Firstly, they argue that OBE lacks academic rigour and the fear that the national statements and profiles represented a fall in standards (groups such as the Australian Institute of Physics, the Royal Australian Chemical Institute and Australian Mathematical Science Council argued that the national curriculum represented a dumbed down approach to standards).
Secondly, it lacks a strong, clearly articulated educational justification for the introduction of OBE or research evidence proving the success or worth of the new approach to curriculum development. In particular, there appeared little concrete evidence, either in Australia or the US, demonstrating that OBE had been successfully implemented on such a large scale.
Thirdly, a concern that the development of the national statements and profiles had adopted a ‘top-down’ approach to curriculum development that marginalised the interests and needs of teachers and schools.
In England, the first edition of the National Curriculum was widely criticized after the adoption of OBE. In particular, teachers attacked it as unwieldy and cumbersome and, especially at the primary level, argued that it was impossible to implement in a balanced and effective way. In relation to the implementation of OBE in Ontario, Canada there is also evidence that teachers found the process frustrating and difficult.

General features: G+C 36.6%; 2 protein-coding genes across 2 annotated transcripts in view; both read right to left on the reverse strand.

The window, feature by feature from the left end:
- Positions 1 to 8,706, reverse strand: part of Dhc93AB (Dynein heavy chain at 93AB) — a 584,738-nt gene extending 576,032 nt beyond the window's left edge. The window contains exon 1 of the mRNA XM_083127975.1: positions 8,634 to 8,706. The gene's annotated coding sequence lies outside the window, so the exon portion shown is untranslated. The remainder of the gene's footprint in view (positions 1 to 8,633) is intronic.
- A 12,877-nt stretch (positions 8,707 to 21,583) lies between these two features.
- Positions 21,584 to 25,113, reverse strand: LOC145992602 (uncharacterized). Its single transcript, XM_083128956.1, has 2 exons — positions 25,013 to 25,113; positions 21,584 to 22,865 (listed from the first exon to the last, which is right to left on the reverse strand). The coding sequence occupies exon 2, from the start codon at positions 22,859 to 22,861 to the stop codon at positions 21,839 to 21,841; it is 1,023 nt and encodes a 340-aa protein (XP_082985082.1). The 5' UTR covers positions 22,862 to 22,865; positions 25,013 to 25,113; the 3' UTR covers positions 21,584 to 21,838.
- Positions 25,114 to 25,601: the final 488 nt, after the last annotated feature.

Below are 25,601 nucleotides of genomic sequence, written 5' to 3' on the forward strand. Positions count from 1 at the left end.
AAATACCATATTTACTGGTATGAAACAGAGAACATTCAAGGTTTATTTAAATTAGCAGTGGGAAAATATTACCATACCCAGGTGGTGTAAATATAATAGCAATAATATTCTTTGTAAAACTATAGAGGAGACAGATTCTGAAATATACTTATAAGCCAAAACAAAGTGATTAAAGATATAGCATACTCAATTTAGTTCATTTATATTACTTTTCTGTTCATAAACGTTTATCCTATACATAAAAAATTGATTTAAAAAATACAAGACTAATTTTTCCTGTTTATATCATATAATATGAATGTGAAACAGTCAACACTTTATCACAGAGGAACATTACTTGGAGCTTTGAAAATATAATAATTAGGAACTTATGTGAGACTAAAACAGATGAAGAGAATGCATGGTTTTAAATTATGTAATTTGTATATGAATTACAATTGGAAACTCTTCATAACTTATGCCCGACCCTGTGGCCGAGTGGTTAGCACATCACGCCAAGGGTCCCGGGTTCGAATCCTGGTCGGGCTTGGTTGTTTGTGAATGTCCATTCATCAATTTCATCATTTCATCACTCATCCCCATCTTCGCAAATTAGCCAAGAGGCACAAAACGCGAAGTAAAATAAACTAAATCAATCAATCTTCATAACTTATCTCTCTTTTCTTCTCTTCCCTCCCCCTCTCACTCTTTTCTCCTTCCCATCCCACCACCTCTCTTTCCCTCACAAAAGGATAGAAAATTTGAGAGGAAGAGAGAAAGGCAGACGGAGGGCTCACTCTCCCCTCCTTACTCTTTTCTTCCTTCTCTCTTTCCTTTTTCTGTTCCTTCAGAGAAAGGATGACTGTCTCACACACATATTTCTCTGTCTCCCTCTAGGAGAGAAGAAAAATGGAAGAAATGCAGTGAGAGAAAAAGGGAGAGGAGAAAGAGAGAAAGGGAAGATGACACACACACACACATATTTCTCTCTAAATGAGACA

The Americans have criticized OBE for advancing curriculum descriptors that were often vague, ambiguous, difficult to measure and low in academic content. They have argued that, the once bright promise of subject area standards (OBE), born from a desire to improve the rigor and effectiveness of American education, has faded under a wide array of criticisms, and the movement itself is bogged down under its own weight. Furthermore, it should be pointed’ out that OBE as a reform movement was dead by 1995. There has been virtually no research or reference to it in the US educational literature since then.
A South African secondary school principal, Dr Malcolm Venter (2000), in a paper presented at the Australian Principals Associations Professional Development Council (apapdc) Conference 2000, presented a range of OBE criticisms that can be summarized as follows.
* Weakening the idea of striving for success by eliminating the concept of failure
* Unduly emphasizing criterion referenced assessment to the detriment of norm referenced assessment
* Unfairly increasing the workload on teachers by imposing an individual-based, diagnostic assessment regime
* Reducing the emphasis on subject knowledge in preference to skills and process
* Being couched in education jargon that disempowers and alienates classroom teachers
Such have been the weight of all these concerns raised by these countries; no wonder teachers in Papua New Guinea are having great difficulties in trying to understand the concept of OBE, let alone try and teach and implement it.
I have spoken to many teachers in PNG and they too have expressed the same sentiments; however, no one is game enough to speak out in fear of a backlash. It seems as though, PNG is a dumping ground for policies that have not worked elsewhere.
* Next week: How Central province schools have been continuously out performed academically by their counterparts in other provinces.
Dr. Gewa Au is an Education & Training Consultant and has a keen interest in the field of teaching and learning. His expertise is in designing and developing creative teaching strategies to promote thinking and learning in the classroom. Email Dr. Gewa Au at [email protected] and air your views